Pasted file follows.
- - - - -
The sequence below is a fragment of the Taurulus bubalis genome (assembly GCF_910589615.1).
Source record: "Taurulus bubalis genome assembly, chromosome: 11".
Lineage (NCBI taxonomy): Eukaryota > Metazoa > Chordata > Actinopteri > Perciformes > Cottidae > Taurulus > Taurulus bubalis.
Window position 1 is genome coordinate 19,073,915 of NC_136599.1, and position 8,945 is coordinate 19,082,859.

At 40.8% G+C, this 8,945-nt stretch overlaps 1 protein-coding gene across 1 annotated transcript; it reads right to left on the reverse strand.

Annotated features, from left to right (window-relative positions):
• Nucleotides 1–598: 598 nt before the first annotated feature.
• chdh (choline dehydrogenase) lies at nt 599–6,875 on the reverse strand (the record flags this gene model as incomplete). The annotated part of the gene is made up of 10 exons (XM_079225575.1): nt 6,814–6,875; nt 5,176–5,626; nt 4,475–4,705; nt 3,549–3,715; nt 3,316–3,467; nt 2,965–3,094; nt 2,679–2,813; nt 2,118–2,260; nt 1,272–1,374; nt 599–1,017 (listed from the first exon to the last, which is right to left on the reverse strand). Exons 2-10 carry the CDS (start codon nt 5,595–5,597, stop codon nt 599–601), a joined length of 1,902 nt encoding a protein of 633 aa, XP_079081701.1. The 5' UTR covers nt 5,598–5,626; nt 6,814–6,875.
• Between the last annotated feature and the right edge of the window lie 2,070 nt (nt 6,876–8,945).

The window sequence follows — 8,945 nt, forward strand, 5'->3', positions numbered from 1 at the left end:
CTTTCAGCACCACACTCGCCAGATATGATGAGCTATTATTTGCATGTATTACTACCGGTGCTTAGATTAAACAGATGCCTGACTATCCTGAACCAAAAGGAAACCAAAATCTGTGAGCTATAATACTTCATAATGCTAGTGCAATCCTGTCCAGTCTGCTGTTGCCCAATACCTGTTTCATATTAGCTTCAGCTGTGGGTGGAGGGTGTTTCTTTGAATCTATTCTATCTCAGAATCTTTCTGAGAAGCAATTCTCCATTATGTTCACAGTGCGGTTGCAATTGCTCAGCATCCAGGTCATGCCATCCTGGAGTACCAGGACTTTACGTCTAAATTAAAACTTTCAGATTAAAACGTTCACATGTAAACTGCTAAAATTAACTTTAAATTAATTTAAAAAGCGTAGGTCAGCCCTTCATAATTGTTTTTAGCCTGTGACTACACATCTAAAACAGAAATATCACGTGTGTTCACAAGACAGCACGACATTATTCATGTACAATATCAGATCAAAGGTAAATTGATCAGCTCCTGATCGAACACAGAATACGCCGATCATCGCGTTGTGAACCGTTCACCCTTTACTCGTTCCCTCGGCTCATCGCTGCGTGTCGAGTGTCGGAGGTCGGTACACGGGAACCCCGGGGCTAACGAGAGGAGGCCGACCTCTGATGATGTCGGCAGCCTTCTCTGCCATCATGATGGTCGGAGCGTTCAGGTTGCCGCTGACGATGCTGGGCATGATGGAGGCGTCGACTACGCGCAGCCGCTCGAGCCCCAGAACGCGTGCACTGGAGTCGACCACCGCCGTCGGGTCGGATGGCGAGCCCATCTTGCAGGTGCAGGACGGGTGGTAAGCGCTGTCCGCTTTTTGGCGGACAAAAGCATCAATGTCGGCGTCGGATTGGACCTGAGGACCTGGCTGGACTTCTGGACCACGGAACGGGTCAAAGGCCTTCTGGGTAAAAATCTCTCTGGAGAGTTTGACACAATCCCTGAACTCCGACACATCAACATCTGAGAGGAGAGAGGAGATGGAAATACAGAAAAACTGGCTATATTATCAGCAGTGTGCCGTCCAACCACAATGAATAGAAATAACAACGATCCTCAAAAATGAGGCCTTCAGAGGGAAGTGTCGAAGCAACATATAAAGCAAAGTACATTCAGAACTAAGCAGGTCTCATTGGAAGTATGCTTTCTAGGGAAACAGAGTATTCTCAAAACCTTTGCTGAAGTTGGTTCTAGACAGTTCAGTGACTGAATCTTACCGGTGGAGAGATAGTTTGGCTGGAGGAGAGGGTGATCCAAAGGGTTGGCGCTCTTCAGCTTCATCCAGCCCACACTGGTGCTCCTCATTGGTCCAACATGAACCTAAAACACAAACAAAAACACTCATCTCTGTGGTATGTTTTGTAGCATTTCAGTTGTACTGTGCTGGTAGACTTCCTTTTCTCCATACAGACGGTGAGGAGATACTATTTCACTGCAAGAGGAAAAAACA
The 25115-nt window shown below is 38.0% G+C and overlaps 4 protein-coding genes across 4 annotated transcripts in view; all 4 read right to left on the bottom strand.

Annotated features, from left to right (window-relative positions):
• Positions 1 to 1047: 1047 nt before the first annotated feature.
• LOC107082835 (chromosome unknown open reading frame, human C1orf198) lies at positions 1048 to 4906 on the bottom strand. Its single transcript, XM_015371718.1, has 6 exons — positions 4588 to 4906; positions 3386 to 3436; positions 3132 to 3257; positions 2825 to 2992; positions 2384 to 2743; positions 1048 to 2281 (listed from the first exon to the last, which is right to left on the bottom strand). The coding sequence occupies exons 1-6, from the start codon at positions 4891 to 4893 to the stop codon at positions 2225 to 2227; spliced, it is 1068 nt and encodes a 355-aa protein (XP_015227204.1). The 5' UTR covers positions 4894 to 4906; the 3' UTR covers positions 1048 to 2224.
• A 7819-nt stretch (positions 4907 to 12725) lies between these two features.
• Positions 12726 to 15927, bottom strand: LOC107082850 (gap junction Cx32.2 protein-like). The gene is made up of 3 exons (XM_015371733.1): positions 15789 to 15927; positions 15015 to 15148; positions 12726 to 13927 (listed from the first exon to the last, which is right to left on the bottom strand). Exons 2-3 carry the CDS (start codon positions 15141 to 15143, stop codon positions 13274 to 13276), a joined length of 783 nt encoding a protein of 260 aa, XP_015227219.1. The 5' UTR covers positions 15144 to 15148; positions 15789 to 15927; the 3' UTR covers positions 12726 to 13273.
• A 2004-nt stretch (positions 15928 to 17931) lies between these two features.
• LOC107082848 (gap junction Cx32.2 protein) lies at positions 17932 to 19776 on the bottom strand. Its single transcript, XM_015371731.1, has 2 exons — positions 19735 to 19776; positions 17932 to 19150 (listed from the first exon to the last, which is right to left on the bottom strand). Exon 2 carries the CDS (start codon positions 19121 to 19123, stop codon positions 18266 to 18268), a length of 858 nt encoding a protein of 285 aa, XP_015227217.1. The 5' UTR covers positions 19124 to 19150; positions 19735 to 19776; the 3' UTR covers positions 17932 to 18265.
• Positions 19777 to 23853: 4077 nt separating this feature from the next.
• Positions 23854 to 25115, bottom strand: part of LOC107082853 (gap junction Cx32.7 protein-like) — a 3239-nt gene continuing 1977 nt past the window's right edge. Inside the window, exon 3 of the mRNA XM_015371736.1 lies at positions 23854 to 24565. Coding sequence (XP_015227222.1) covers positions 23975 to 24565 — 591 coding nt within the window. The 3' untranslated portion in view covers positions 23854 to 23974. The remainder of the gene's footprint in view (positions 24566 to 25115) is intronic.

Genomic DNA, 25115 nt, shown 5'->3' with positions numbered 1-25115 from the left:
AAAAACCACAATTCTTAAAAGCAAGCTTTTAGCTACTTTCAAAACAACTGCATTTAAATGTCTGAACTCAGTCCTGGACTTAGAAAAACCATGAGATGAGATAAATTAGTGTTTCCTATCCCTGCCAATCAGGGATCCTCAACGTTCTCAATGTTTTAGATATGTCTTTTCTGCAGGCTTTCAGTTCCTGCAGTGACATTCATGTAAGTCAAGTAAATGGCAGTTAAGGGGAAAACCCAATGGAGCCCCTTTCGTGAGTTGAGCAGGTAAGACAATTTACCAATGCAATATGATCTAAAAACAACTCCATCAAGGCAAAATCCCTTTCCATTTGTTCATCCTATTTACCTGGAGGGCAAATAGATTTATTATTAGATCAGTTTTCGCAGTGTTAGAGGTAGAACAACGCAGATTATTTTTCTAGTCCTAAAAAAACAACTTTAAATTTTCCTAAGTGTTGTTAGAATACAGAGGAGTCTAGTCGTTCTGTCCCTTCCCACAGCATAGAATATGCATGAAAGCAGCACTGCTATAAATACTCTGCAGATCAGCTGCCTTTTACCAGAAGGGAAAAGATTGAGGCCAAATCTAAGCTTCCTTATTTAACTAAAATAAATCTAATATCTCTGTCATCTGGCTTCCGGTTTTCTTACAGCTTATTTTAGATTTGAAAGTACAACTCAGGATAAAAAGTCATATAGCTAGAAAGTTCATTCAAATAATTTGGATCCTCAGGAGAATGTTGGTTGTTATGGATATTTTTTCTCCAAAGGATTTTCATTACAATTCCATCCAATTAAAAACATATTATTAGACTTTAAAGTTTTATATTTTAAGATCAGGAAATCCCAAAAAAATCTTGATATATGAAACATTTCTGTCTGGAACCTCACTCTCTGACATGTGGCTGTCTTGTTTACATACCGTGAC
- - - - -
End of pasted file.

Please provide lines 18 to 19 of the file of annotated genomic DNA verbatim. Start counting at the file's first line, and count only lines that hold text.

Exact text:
• A 2004-nt stretch (positions 15928 to 17931) lies between these two features.
• LOC107082848 (gap junction Cx32.2 protein) lies at positions 17932 to 19776 on the bottom strand. Its single transcript, XM_015371731.1, has 2 exons — positions 19735 to 19776; positions 17932 to 19150 (listed from the first exon to the last, which is right to left on the bottom strand). Exon 2 carries the CDS (start codon positions 19121 to 19123, stop codon positions 18266 to 18268), a length of 858 nt encoding a protein of 285 aa, XP_015227217.1. The 5' UTR covers positions 19124 to 19150; positions 19735 to 19776; the 3' UTR covers positions 17932 to 18265.